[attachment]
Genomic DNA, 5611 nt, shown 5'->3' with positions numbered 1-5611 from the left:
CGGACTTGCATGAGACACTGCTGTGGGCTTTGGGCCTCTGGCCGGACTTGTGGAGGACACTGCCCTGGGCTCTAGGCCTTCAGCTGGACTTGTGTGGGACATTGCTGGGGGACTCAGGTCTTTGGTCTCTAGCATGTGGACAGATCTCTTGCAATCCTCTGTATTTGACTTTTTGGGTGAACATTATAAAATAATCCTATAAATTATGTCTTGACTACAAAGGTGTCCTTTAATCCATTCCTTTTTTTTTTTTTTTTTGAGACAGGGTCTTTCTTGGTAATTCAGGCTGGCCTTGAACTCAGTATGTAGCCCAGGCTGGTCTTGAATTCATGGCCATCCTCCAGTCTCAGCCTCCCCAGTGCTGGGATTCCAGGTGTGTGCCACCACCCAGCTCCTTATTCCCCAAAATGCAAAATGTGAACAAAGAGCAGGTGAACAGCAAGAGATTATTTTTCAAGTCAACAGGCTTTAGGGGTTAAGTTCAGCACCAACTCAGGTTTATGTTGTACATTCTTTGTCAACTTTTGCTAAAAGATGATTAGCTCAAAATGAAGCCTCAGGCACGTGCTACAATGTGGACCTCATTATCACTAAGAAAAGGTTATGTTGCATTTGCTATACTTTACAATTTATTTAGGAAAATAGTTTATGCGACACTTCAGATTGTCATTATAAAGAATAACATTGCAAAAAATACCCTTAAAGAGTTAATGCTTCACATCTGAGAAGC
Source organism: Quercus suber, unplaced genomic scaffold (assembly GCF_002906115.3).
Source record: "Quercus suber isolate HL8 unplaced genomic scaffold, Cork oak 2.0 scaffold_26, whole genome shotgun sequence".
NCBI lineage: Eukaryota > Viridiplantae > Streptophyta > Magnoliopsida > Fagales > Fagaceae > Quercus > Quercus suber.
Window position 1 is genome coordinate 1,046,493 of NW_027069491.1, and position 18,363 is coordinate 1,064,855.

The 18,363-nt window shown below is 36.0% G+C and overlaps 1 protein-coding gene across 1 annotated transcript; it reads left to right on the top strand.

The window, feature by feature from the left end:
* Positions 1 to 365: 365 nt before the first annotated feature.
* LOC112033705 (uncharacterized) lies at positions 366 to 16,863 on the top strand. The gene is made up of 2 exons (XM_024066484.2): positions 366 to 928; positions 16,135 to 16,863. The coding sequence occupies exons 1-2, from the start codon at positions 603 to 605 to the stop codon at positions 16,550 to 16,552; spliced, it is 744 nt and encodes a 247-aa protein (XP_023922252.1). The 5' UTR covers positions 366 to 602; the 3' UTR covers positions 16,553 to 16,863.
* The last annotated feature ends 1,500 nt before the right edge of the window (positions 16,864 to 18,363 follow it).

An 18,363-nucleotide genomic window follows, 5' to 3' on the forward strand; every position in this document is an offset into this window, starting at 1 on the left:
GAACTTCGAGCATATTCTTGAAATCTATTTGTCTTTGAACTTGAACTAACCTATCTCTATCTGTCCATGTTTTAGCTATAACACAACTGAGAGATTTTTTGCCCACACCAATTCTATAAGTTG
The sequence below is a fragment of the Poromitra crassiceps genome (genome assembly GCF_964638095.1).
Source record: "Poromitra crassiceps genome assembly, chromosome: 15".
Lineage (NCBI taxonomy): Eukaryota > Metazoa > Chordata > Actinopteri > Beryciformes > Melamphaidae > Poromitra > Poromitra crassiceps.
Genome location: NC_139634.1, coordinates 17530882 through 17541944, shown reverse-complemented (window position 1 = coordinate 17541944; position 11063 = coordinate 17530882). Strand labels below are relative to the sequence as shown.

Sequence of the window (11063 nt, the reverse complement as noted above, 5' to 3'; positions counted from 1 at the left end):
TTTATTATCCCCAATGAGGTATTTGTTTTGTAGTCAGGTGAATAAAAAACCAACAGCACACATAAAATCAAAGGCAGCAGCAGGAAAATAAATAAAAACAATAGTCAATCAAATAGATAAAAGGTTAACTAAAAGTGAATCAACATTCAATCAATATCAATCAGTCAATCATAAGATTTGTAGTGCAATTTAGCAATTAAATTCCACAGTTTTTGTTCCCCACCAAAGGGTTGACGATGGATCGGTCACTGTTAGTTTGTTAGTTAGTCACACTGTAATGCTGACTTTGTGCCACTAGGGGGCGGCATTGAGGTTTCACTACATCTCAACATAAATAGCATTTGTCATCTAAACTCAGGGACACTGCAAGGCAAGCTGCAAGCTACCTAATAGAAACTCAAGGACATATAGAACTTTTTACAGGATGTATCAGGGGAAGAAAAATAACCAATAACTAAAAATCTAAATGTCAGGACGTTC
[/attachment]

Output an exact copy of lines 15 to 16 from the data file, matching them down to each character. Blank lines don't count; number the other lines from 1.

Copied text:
Source record: "Poromitra crassiceps genome assembly, chromosome: 15".
Lineage (NCBI taxonomy): Eukaryota > Metazoa > Chordata > Actinopteri > Beryciformes > Melamphaidae > Poromitra > Poromitra crassiceps.